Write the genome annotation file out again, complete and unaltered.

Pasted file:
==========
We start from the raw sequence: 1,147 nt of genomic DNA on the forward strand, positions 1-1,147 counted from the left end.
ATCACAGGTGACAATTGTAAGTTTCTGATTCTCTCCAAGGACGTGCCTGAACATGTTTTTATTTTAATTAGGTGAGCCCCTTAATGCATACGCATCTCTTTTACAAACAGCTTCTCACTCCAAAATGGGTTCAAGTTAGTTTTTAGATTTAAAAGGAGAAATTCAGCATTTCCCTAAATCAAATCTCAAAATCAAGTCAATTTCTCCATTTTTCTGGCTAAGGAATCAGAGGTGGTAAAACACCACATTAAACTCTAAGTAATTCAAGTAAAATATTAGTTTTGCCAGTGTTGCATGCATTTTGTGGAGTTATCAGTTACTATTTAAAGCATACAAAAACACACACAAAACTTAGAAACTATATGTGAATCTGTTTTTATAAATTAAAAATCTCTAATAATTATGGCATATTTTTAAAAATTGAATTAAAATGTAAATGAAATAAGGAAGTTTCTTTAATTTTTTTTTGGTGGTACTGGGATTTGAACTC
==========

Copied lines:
We start from the raw sequence: 1,147 nt of genomic DNA on the forward strand, positions 1-1,147 counted from the left end.
ATCACAGGTGACAATTGTAAGTTTCTGATTCTCTCCAAGGACGTGCCTGAACATGTTTTTATTTTAATTAGGTGAGCCCCTTAATGCATACGCATCTCTTTTACAAACAGCTTCTCACTCCAAAATGGGTTCAAGTTAGTTTTTAGATTTAAAAGGAGAAATTCAGCATTTCCCTAAATCAAATCTCAAAATCAAGTCAATTTCTCCATTTTTCTGGCTAAGGAATCAGAGGTGGTAAAACACCACATTAAACTCTAAGTAATTCAAGTAAAATATTAGTTTTGCCAGTGTTGCATGCATTTTGTGGAGTTATCAGTTACTATTTAAAGCATACAAAAACACACACAAAACTTAGAAACTATATGTGAATCTGTTTTTATAAATTAAAAATCTCTAATAATTATGGCATATTTTTAAAAATTGAATTAAAATGTAAATGAAATAAGGAAGTTTCTTTAATTTTTTTTTGGTGGTACTGGGATTTGAACTC